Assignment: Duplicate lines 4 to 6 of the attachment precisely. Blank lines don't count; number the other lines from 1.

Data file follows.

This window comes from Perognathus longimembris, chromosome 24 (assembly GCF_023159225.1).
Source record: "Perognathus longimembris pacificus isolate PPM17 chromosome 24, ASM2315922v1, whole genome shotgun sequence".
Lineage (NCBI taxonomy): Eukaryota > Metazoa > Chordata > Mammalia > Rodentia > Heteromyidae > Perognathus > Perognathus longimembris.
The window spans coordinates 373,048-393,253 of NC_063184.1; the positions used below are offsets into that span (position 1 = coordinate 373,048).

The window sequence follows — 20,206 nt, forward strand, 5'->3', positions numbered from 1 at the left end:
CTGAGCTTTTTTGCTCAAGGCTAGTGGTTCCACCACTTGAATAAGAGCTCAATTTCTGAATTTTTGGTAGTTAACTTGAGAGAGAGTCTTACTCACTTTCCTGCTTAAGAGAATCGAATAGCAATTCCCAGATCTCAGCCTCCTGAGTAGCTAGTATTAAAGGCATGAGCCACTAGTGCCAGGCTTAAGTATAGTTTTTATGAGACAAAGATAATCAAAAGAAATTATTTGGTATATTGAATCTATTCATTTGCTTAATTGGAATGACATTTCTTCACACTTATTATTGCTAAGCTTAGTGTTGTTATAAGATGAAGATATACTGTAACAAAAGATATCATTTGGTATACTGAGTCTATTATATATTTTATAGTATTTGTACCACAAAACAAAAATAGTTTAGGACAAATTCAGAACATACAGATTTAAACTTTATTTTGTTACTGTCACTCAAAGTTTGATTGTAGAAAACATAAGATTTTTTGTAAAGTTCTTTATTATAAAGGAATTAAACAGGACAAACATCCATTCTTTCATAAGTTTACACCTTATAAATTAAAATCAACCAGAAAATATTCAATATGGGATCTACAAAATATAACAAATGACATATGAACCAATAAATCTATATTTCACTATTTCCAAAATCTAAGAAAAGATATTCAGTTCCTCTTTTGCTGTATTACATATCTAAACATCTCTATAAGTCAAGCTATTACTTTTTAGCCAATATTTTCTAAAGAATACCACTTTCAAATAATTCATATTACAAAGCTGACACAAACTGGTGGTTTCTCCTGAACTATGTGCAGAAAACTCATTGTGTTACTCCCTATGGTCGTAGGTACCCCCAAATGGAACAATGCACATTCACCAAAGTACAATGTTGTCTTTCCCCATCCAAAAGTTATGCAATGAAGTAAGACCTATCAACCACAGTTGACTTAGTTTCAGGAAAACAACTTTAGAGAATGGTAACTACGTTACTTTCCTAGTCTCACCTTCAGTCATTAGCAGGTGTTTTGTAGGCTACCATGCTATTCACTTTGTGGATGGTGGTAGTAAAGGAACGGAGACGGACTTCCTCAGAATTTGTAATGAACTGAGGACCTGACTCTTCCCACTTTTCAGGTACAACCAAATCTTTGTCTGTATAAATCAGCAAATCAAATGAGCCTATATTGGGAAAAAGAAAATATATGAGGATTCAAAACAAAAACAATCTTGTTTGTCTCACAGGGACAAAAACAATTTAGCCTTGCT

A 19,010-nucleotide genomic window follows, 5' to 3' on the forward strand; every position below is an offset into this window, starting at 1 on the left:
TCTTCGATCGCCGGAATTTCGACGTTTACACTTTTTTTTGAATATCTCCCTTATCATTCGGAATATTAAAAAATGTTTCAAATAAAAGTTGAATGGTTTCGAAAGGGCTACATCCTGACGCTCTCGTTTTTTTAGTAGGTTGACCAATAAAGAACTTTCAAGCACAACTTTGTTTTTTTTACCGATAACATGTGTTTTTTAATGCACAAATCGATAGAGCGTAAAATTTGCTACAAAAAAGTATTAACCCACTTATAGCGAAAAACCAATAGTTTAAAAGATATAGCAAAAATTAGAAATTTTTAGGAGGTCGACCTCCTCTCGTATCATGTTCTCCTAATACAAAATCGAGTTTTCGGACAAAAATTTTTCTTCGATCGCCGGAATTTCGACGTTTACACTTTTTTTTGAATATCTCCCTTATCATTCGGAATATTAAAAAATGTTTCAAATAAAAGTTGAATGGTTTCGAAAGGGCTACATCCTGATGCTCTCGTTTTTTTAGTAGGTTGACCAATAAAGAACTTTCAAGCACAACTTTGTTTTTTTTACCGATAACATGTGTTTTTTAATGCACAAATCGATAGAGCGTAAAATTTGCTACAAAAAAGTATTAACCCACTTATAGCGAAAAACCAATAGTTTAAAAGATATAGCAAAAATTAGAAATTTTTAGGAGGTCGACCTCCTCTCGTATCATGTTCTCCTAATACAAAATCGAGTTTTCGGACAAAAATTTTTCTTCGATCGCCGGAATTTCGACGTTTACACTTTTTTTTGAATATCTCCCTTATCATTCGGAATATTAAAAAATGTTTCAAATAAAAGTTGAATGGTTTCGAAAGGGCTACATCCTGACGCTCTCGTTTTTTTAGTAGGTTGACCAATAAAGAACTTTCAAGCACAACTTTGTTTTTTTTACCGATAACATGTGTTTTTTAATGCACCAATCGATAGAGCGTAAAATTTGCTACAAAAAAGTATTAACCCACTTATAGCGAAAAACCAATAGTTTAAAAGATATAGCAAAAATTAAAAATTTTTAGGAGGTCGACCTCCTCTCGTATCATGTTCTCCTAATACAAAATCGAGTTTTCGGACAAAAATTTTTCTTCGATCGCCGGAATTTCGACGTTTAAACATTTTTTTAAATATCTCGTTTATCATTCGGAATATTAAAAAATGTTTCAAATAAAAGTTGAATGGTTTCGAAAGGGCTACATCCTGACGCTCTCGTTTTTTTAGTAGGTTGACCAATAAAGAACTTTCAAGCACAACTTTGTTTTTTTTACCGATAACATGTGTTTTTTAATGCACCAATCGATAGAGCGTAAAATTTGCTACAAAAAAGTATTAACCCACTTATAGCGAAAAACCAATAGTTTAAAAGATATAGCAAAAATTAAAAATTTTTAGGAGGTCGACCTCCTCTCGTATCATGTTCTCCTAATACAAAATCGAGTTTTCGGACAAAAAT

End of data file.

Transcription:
The window spans coordinates 373,048-393,253 of NC_063184.1; the positions used below are offsets into that span (position 1 = coordinate 373,048).

The window sequence follows — 20,206 nt, forward strand, 5'->3', positions numbered from 1 at the left end:
CTGAGCTTTTTTGCTCAAGGCTAGTGGTTCCACCACTTGAATAAGAGCTCAATTTCTGAATTTTTGGTAGTTAACTTGAGAGAGAGTCTTACTCACTTTCCTGCTTAAGAGAATCGAATAGCAATTCCCAGATCTCAGCCTCCTGAGTAGCTAGTATTAAAGGCATGAGCCACTAGTGCCAGGCTTAAGTATAGTTTTTATGAGACAAAGATAATCAAAAGAAATTATTTGGTATATTGAATCTATTCATTTGCTTAATTGGAATGACATTTCTTCACACTTATTATTGCTAAGCTTAGTGTTGTTATAAGATGAAGATATACTGTAACAAAAGATATCATTTGGTATACTGAGTCTATTATATATTTTATAGTATTTGTACCACAAAACAAAAATAGTTTAGGACAAATTCAGAACATACAGATTTAAACTTTATTTTGTTACTGTCACTCAAAGTTTGATTGTAGAAAACATAAGATTTTTTGTAAAGTTCTTTATTATAAAGGAATTAAACAGGACAAACATCCATTCTTTCATAAGTTTACACCTTATAAATTAAAATCAACCAGAAAATATTCAATATGGGATCTACAAAATATAACAAATGACATATGAACCAATAAATCTATATTTCACTATTTCCAAAATCTAAGAAAAGATATTCAGTTCCTCTTTTGCTGTATTACATATCTAAACATCTCTATAAGTCAAGCTATTACTTTTTAGCCAATATTTTCTAAAGAATACCACTTTCAAATAATTCATATTACAAAGCTGACACAAACTGGTGGTTTCTCCTGAACTATGTGCAGAAAACTCATTGTGTTACTCCCTATGGTCGTAGGTACCCCCAAATGGAACAATGCACATTCACCAAAGTACAATGTTGTCTTTCCCCATCCAAAAGTTATGCAATGAAGTAAGACCTATCAACCACAGTTGACTTAGTTTCAGGAAAACAACTTTAGAGAATGGTAACTACGTTACTTTCCTAGTCTCACCTTCAGTCATTAGCAGGTGTTTTGTAGGCTACCATGCTATTCACTTTGTGGATGGTGGTAGTAAAGGAACGGAGACGGACTTCCTCAGAATTTGTAATGAACTGAGGACCTGACTCTTCCCACTTTTCAGGTACAACCAAATCTTTGTCTGTATAAATCAGCAAATCAAATGAGCCTATATTGGGAAAAAGAAAATATATGAGGATTCAAAACAAAAACAATCTTGTTTGTCTCACAGGGACAAAAACAATTTAGCCTTGCT